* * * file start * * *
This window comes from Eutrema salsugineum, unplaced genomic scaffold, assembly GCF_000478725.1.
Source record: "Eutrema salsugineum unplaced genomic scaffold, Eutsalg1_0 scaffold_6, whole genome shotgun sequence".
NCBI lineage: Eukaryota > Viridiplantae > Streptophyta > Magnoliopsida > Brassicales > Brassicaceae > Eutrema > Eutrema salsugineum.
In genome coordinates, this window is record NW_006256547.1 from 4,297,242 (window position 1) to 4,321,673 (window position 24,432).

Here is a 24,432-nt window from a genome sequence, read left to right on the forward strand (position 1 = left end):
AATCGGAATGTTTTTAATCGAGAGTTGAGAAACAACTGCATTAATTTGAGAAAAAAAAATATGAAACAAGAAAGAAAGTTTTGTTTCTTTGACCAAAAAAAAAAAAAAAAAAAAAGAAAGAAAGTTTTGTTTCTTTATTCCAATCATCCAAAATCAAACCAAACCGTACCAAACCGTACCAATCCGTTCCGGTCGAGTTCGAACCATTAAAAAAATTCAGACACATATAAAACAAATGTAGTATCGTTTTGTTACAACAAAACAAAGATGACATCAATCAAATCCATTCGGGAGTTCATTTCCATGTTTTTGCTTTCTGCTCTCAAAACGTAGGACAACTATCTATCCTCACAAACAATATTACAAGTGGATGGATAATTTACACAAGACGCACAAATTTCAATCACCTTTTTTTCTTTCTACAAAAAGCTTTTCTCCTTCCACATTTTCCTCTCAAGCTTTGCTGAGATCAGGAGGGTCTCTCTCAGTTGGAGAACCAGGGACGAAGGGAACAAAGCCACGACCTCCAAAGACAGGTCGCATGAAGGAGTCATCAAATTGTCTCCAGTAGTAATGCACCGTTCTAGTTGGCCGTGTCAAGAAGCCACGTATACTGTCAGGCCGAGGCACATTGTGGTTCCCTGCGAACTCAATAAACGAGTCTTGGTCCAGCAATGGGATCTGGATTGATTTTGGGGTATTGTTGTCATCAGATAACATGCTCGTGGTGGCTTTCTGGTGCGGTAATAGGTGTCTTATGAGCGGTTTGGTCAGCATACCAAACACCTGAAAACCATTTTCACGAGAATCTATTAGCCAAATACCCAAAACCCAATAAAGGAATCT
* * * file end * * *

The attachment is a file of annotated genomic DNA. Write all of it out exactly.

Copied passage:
This window comes from Eutrema salsugineum, unplaced genomic scaffold, assembly GCF_000478725.1.
Source record: "Eutrema salsugineum unplaced genomic scaffold, Eutsalg1_0 scaffold_6, whole genome shotgun sequence".
NCBI lineage: Eukaryota > Viridiplantae > Streptophyta > Magnoliopsida > Brassicales > Brassicaceae > Eutrema > Eutrema salsugineum.
In genome coordinates, this window is record NW_006256547.1 from 4,297,242 (window position 1) to 4,321,673 (window position 24,432).

Here is a 24,432-nt window from a genome sequence, read left to right on the forward strand (position 1 = left end):
AATCGGAATGTTTTTAATCGAGAGTTGAGAAACAACTGCATTAATTTGAGAAAAAAAAATATGAAACAAGAAAGAAAGTTTTGTTTCTTTGACCAAAAAAAAAAAAAAAAAAAAAGAAAGAAAGTTTTGTTTCTTTATTCCAATCATCCAAAATCAAACCAAACCGTACCAAACCGTACCAATCCGTTCCGGTCGAGTTCGAACCATTAAAAAAATTCAGACACATATAAAACAAATGTAGTATCGTTTTGTTACAACAAAACAAAGATGACATCAATCAAATCCATTCGGGAGTTCATTTCCATGTTTTTGCTTTCTGCTCTCAAAACGTAGGACAACTATCTATCCTCACAAACAATATTACAAGTGGATGGATAATTTACACAAGACGCACAAATTTCAATCACCTTTTTTTCTTTCTACAAAAAGCTTTTCTCCTTCCACATTTTCCTCTCAAGCTTTGCTGAGATCAGGAGGGTCTCTCTCAGTTGGAGAACCAGGGACGAAGGGAACAAAGCCACGACCTCCAAAGACAGGTCGCATGAAGGAGTCATCAAATTGTCTCCAGTAGTAATGCACCGTTCTAGTTGGCCGTGTCAAGAAGCCACGTATACTGTCAGGCCGAGGCACATTGTGGTTCCCTGCGAACTCAATAAACGAGTCTTGGTCCAGCAATGGGATCTGGATTGATTTTGGGGTATTGTTGTCATCAGATAACATGCTCGTGGTGGCTTTCTGGTGCGGTAATAGGTGTCTTATGAGCGGTTTGGTCAGCATACCAAACACCTGAAAACCATTTTCACGAGAATCTATTAGCCAAATACCCAAAACCCAATAAAGGAATCT